The Ferrari 512 TR
Recently I went for a ride in an Italian supercar. It had a sleek body, beige leather seats, an ergonomically designed cabin with an A/C that blows ice cold in midsummer and a V12 engine with more than enough power to get out of its own way. The description that I have given is vague enough to cover a number of cars, from the Ferrari 599 to the Lamborghini Murcielago. So why would anyone think that I’m describing a car that is more than twenty years old?
Well, if you did, full marks to you. I’m talking about a 1992 Ferrari 512 TR.
The story starts on a weekday afternoon around 5 p.m., at a showroom in Dubai. As we exit the building, we see the 512 TR standing outside the main entrance. I wouldn’t exactly call the car attractive, but there is something undoubtedly appealing about the sharp Pininfarina lines of the TR.
It takes me a few seconds to open the door owing to the door handles being concealed in the long strakes on both sides of the car. As I climb in, I’m surprised at how comfortable the seats are. The controls are exactly where the driver would want them and the stereo is hidden away in a nifty compartment, in order to reduce distractions.
After waiting for a few minutes to get the fluids warmed up, we get onto the highway. The car is so low that it seems as if we will be able to pass cleanly under the bus driving beside us. Trying to distract myself from my own thoughts, I notice that the car is surprisingly quiet for a Ferrari. I mention this to the gentleman who is driving, who smiles wryly and puts his foot down. The next few moments are a blur.
Try to imagine a lion roaring just behind your head, coupled with a mechanical howl with a sharp edge that makes your hair stand on end. The tach needle swings from left to right, nearing redline. It’s time to shift up. Clutch engaged, the gated shifter is moved into its new home in 4th with a crisp ‘clink’. The Ferrari flat 12 engine bellows its note of power once again, as things begin to zip by very quickly.
The way the 512 TR accelerates is noteworthy too. The car isn’t neck-snappingly quick; yet you have just about enough time to feel exactly how fast you’re going before traffic or speed limits slow you down. Regardless, that engine note is highly addictive and instead of telling you how fast you are going, it will push you to bury your foot into the plush carpet. Come to think of it, that exhaust note alone should be a valid excuse when one inevitably gets pulled over.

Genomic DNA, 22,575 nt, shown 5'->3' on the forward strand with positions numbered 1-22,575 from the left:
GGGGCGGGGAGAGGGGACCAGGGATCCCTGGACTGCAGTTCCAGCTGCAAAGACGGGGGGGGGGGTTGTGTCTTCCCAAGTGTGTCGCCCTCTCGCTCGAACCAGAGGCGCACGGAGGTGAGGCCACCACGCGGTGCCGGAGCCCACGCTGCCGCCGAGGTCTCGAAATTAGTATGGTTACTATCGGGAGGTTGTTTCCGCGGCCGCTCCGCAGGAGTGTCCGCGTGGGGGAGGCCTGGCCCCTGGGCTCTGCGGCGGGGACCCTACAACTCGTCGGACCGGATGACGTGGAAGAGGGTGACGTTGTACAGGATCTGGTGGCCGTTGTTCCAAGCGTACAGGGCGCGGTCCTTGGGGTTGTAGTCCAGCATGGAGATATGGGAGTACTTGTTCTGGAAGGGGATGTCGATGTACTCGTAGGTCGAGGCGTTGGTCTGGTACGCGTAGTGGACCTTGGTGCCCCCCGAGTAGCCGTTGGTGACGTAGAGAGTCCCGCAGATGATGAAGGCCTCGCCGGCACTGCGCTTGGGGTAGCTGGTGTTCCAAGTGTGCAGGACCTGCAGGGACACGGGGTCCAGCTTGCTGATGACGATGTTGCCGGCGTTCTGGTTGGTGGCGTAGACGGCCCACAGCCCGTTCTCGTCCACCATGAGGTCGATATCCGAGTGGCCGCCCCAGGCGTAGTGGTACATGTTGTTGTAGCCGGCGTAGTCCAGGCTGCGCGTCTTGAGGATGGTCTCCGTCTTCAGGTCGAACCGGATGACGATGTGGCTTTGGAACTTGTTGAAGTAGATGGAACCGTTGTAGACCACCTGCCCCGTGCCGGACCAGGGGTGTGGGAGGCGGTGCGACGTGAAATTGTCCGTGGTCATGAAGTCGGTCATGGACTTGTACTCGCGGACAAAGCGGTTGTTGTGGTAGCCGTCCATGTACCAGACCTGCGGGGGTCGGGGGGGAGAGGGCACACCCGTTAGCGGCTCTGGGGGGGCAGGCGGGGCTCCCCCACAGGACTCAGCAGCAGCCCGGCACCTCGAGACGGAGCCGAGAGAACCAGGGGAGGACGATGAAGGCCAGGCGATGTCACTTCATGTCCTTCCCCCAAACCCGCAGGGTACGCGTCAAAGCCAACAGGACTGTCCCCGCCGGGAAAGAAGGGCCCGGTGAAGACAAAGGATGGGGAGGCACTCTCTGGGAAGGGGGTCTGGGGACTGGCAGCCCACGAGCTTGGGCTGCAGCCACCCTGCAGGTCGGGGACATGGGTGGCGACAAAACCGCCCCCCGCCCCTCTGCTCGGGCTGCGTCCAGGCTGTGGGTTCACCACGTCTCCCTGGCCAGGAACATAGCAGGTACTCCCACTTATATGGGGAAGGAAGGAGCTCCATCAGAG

Officer: Do you know how fast you were going, Sir?
You: I’m sorry officer. I got carried away listening to the sound of my Ferrari 512. (revs engine).
Officer: (Visibly shaken) Right-o then. Carry on, Sir.
A number of roars and clinks later, we arrived at our destination. The sun was sinking quickly and I wanted to get as many shots before dusk.
An hour later, the horizon is bathed in a warm orange glow. I’m snapping away and my camera battery suddenly decides to call it quits. Luckily, I have a spare, but in order to make the replacement, I have to turn a screw. I have foolishly left my mini screwdriver at home and mention this to the gentleman. Nonchalantly, he opens the hood and pulls out a leather tool kit big enough to make a craftsman proud. A few turns with a ‘Ferrari’ screwdriver later, I’m back in business. Full marks for practicality then.
As the sun sets, I wrap up and take a few minutes to look over the car. Besides the obvious comparisons with Miami Vice, white is not a very common colour on Ferraris. In the TR’s case, it somehow subdues the car, while allowing other details to stand out. The triangular shape, the long lines and the iconic flip up headlights paint a very distinctive picture.
Chris Harris once made a video featuring a drive in his 512 TR on French mountain roads to buy bread. Mr. John Pogson, a legendary racing driver, raves about the 512’s exhaust note. The 512 TR’s ancestor, the Testarossa, was featured in Powerpoint ClipArt in Windows 98!
Jokes aside, I finally understood the unique quality of the 512 TR. A supercar with razor-sharp looks, a flat-12 engine with a marvellous exhaust note and an interior that makes its occupants feel right at home. It’s an everyday supercar that will force you to find the smallest excuse to drive it regularly. Simultaneously it remains a ‘classic’, with a dogleg gearbox and a gated shifter (Note to self: Must stop going on about gated shifters).
Practical fun, in a 12 cylinder Ferrari, from the early 1990s.
I get it now.
This article was partnered with Siddarth Pandey of Nocturnal Bandit.
Siddharth Pandey is an undergraduate senior in Strategic Communications at the University of Wisconsin-Madison. A true petrolhead, Siddharth’s world (and head) turns based on the cars he sees on a daily basis.